Ending the Eastern Bloc Eurovision Will Change its Voting System

For about a decade, Eastern European Eurovision fans have voted in blocs, ensuring that five of the past nine song contests have been in cities like Belgrade, Kiev and Tallinn. Organizers say they will now add a jury -- and reduce the value of viewer voting by half.

Few television events in Europe are as popular as the Eurovision Song Contest, the annual music competition with close to 300 million viewers around the world which has launched the careers of international pop acts like Abba and Celine Dion. In recent years, though, the event has been reduced to an uninspired self-parody populated by drag queens, circus sideshow freaks and washed-up pop acts looking to revive their careers (see T.a.T.u. and Las Ketchup).

In recent years a viewer televoting system has also helped five Eastern European countries dominate the contest. Audience voting has always been regional and patriotic, but recent voting patterns have kept the contest's location from moving outside the former Eastern Bloc.

Verka Serduchka, from Ukraine, almost won the Eurovision contest in 2007
Getty Images

Verka Serduchka, from Ukraine, almost won the Eurovision contest in 2007

"Those who care (about the contest) will have had it up to here with the blatant political voting from the former satellites of the USSR that awarded this year's event to Russia," the BBC's longtime Eurovision presenter, Terry Wogan, wrote earlier this year in London's Sunday Telegraph. Wogan threatened to quit his job if changes weren't made. Eurovision, he argued, wasn't to be taken seriously anymore.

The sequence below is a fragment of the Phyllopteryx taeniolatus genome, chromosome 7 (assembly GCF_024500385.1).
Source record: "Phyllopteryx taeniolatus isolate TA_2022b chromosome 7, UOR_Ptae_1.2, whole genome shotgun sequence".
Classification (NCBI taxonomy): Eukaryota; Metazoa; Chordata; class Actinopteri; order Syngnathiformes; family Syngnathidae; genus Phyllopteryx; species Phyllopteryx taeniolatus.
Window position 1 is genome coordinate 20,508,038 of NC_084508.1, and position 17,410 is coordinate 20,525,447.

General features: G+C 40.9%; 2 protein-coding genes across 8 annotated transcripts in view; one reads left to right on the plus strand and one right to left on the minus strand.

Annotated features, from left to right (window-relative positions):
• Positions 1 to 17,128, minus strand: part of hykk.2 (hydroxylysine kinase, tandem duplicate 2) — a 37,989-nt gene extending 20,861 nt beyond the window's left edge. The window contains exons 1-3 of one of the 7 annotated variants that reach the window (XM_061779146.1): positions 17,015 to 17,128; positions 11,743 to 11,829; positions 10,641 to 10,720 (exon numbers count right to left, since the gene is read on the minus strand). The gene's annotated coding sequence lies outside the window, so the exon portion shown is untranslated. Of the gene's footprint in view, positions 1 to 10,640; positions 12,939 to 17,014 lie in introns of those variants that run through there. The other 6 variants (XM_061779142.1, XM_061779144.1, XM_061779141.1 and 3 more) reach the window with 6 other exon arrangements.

It now looks like the contest's organizers are taking note. On Thursday, an official with a public television station responsible for broadcasting the show in Germany said the organizers of Eurovision had agreed to change the voting system for 2009. Under new rules agreed to this week at a meeting in Moscow, half of the votes cast in each nation will come from a jury.

Each country's a five-member jury will consist of people "with a professional musical background," said Ralf Quibeldey, an executive at Hamburg-based broadcaster NDR, according to the German news agency DPA.

NDR hosts an annual televised contest to determine the German entry to the main Eurovision competition. Television viewers will still be able to vote, but they will lose half of their power.

"It's a good thing," Quibeldey told DPA. "I believe that the quality of the music will improve."

The next Eurovision final will be staged in Moscow on May 16.



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